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My July fund-raising campaign, celebrating the 13th anniversary of the start of this website, has now ended. This was the second most successful monthly fund-raising campaign ever. Thank you again to everyone who has who donated or subscribed. It is difficult to explain what your support means to me.


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1. Zelle: This is the only internet method that charges no fees. All you have to do is use the Zelle link at your internet bank and give my name and email address (zimmerman at nasw dot org). What you donate is what I get.


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Scientists: Stars orbiting close to Milky Way’s supermassive black hole do it alone

The stars orbiting Sag A*
The stars orbiting Sag A*. Click for original image.

Based on a ten year study of the motions of nine stars orbiting close to Sagittarius A* (pronounced A-star), the supermassive black hole at the center of the Milky Way, scientists have concluded that they are single stars, not binaries as would be expected.

Using W. M. Keck Observatory on Maunakea, Hawaiʻi Island, Devin Chu of Hilo, an astronomer with the UCLA Galactic Center Orbits Initiative, led a 10-year survey that found these ‘S-stars,’ where ‘S’ stands for Sagittarius A*, the name of the monster black hole at our galaxy’s core, are all single.

The result is surprising given the S-stars Chu’s team observed included young, massive main-sequence stars that are only about six million years old. Normally, stars at this age that are 10 times more massive than our Sun spend their childhood years paired with a twin in a binary system, or sometimes even as triplets.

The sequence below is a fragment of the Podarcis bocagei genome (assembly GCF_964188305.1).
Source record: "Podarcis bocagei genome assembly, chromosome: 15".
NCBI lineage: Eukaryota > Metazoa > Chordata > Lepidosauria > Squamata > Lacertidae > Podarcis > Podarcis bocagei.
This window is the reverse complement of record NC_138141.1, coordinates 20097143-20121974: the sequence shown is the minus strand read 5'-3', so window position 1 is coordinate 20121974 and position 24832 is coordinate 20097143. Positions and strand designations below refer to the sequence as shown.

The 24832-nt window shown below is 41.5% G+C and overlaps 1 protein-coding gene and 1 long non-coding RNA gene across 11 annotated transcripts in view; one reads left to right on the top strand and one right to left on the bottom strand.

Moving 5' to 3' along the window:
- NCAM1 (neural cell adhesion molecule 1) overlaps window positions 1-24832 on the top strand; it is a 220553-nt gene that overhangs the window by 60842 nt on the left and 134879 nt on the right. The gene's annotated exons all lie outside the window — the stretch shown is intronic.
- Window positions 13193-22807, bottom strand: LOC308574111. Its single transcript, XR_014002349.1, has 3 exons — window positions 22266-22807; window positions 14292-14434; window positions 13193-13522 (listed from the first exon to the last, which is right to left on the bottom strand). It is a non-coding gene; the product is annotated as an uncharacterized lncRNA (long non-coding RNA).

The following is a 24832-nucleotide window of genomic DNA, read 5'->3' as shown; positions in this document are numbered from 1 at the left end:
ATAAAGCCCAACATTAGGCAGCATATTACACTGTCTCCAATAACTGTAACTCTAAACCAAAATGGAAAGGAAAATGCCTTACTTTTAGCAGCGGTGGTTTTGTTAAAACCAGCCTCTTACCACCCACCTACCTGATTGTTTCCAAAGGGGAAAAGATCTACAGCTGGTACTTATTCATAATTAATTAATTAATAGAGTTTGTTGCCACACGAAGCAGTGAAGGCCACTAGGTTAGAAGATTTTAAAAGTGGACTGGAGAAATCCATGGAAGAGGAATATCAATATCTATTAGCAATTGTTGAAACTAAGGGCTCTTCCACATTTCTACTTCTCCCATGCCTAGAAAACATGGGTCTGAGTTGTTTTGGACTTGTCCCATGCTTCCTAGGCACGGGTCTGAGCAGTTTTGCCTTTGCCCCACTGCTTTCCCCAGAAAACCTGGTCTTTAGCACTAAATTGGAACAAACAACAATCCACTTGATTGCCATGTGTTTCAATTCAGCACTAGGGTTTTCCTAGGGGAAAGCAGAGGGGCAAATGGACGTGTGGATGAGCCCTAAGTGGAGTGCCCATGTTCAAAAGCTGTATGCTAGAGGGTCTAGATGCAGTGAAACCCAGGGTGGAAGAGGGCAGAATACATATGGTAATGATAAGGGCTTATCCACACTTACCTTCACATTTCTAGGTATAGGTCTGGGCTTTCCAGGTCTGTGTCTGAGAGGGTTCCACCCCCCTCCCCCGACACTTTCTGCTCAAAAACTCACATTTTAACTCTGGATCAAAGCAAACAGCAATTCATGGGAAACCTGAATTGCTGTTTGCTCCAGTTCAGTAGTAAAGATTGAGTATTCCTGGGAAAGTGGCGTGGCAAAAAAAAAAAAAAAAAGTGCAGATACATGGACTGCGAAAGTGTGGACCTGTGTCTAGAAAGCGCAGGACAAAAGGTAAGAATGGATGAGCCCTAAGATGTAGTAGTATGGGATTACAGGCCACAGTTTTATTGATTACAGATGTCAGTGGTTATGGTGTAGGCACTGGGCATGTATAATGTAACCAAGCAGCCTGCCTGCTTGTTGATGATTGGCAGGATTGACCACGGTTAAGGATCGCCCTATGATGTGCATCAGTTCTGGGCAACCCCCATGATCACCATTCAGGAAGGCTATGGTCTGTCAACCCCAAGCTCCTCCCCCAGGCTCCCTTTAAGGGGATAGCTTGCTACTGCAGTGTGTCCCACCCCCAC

This finding suggests that the black hole’s massive gravitational field causes the binaries to be pulled apart, or somehow to merge during their formation.

This data point and the questions it raises pales before the more fundamental question that astronomers have been asking since these stars were first discovered in the 1990s: How is it possible for any stars to form so close to such a disruptive gravitational field?

Genesis cover

On Christmas Eve 1968 three Americans became the first humans to visit another world. What they did to celebrate was unexpected and profound, and will be remembered throughout all human history. Genesis: the Story of Apollo 8, Robert Zimmerman's classic history of humanity's first journey to another world, tells that story, and it is now available as both an ebook and an audiobook, both with a foreword by Valerie Anders and a new introduction by Robert Zimmerman.

The ebook is available everywhere for $5.99 (before discount) at amazon, or direct from my ebook publisher, ebookit. If you buy it from ebookit you don't support the big tech companies and the author gets a bigger cut much sooner.

The audiobook is also available at all these vendors, and is also free with a 30-day trial membership to Audible.

"Not simply about one mission, [Genesis] is also the history of America's quest for the moon... Zimmerman has done a masterful job of tying disparate events together into a solid account of one of America's greatest human triumphs."--San Antonio Express-News

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